The correct course of action in relation to EULA is; having read and UNDERSTOOD them, is to respond appropriately. The response will be inline with the ‘UNDERSTOOD’ component of the earlier sentence and if all the sensible options and opportunities fail then you MUST do what I have done. There is no other alternative if, for you, as it is for me, that there is no opportunity to choose another source of software tools.

    For those of you who attended Autodesk’s Solutions Day in Sydney, yesterday, you will have received a card titled “Top 10 Reasons Licence Compliance Matters”. You will notice the very first paragraph is titled “It’s your Legal Obligation” In this paragraph its states the EULA is a ‘contract’. So when did you simply believe what a salesperson is telling you? Do you own thinking: the, “It’s your Legal Obligation”, statement is not necessarily true as I have previously stated; but in doing this the company is making every effort to saturate its market with a statement, it may, latter, hold up as fact! This is social engineering on a grand scale and just one reason why NO user should ‘sit on their hands’ when it comes to Subscription documents and EULA.

    As for the situation Evan Yares raises: this in not new and is an extremely dangerous clause. Do read all of Evan’s post it is instructive and in many ways parallels my situation. But the two situations are different and have their own life. Evan’s suggested action is an appropriate response but one that is not necessary, as I have proven, when dealing with the Subscription and Licence documents that are part of software products.

    In closing, there is one thing NONE of us should want to happen, and that is, to have a court or laws brought into effect – without considerable safeguards – that legitimize and causes ‘click thru’ EULA’ and Software Subscriptions to be recognized automatically as legally enforceable documents. This is what will happen tho’ if software users remain as ‘lazy’ and ‘careless’ as they have been to this point in time!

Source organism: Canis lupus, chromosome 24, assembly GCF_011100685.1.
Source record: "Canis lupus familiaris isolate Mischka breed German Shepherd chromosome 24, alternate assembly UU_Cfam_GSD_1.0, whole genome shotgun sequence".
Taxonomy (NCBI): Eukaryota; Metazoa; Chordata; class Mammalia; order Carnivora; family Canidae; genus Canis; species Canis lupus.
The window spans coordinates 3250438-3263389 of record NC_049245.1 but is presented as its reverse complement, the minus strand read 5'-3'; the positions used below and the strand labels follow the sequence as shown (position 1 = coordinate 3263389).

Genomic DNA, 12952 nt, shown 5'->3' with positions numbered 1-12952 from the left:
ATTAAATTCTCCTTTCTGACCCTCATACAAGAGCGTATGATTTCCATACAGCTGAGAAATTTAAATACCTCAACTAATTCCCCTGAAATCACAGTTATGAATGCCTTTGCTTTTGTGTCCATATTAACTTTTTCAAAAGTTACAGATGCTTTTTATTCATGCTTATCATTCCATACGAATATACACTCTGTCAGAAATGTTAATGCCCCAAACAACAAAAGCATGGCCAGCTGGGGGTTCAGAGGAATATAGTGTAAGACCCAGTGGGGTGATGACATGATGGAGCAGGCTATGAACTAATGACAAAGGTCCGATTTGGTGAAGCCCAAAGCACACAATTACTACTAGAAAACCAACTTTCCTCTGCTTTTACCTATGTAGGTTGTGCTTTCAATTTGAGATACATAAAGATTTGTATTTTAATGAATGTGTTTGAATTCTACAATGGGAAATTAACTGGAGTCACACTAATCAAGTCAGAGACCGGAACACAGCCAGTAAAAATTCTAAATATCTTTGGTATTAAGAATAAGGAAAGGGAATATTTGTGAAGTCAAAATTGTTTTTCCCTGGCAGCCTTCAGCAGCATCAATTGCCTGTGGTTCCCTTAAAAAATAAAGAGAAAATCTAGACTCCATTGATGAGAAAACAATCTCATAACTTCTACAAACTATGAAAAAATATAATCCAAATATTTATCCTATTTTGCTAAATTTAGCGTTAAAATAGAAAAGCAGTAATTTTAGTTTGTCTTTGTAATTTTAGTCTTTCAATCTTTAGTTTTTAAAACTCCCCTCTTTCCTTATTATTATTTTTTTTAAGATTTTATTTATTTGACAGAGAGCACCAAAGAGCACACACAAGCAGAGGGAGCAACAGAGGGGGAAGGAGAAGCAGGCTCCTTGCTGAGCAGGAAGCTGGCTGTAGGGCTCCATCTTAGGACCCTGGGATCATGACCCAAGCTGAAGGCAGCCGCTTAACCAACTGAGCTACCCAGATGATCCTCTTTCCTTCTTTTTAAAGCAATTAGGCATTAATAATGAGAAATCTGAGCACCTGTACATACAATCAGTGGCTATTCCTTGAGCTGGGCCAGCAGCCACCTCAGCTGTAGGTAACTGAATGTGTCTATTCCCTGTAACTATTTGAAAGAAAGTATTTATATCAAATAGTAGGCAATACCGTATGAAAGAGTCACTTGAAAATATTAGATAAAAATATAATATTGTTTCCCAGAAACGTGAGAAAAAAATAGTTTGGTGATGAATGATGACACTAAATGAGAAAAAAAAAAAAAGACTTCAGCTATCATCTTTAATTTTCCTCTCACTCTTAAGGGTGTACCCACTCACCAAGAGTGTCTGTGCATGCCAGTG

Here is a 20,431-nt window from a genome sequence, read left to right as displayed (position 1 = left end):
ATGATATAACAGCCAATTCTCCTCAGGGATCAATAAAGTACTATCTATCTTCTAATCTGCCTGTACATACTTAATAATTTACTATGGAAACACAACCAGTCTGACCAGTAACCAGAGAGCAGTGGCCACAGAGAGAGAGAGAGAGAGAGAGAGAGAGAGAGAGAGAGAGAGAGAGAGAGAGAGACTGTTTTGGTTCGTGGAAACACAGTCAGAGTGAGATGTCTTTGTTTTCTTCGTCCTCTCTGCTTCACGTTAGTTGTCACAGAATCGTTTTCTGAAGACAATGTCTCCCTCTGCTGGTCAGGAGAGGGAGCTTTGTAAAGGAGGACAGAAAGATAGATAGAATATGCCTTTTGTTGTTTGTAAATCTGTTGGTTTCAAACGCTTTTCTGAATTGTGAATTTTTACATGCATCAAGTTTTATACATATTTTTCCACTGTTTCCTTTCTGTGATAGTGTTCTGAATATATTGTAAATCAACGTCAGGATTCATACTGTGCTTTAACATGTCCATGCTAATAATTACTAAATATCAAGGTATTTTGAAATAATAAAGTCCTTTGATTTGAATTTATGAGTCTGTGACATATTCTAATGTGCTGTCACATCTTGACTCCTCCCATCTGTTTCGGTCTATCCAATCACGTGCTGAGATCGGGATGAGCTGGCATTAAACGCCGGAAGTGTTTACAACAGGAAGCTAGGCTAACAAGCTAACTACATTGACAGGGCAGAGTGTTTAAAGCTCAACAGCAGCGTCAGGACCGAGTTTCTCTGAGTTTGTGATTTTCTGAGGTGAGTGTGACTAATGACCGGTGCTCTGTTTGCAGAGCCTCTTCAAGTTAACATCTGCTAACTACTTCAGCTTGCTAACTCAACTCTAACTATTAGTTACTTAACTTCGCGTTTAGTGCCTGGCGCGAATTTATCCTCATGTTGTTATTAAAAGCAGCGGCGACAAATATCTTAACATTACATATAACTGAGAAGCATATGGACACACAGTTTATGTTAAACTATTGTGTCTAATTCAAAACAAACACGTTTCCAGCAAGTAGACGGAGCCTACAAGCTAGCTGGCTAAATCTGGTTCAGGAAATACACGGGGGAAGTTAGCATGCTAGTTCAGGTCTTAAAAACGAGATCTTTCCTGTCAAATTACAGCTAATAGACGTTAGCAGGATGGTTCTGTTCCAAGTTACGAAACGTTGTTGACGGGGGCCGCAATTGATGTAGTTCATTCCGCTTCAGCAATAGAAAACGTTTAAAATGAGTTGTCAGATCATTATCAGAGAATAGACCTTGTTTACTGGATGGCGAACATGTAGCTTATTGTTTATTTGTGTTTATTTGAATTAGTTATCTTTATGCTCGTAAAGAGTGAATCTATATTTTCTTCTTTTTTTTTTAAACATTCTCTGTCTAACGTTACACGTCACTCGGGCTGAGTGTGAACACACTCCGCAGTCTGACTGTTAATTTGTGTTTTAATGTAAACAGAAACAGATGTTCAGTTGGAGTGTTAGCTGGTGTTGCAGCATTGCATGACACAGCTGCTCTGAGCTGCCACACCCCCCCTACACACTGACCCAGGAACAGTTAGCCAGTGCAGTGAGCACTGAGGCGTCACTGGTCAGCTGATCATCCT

Steve if any of your readers want to talk or discuss these issues, what I have done and why, more fully, with me directly I am happy to do so.

  • susan

    I like the approach someone thought of – getting your cat to accept EULAs for you!

    http://www.ohesso.com/essays/essay006.htm

  • If you think thats bad, you should read section 9.7 of the 2012 EULA.

  • R. Paul Waddington

    Yes Sean, I have read the clause you mention.

    And for the record I wrote some time ago to Autodesk asking for an opportunity to discuss their (new) EULA. Initially they agreed and asked about what; when I replied they backed out stating they were not prepared to discuss it with me and that they had put it in the hand of their lawyers.

    I replied (weeks ago) to their email with one to Carl Bass, through the lawyers, outlining why I do not accept Autodesk’s terms and conditions whilst continuing to use the software.

    The Audit clause is part of the reason and CIP is another. Autodesk have known for years if they were prepared to make their action fully transparent I may accept their terms. But whilst ever they insist on asking for access to my premises and my business computing systems without giving me control and making their actions fully transparent then I am not about to accept and no business person in their right minds should accept what is before them.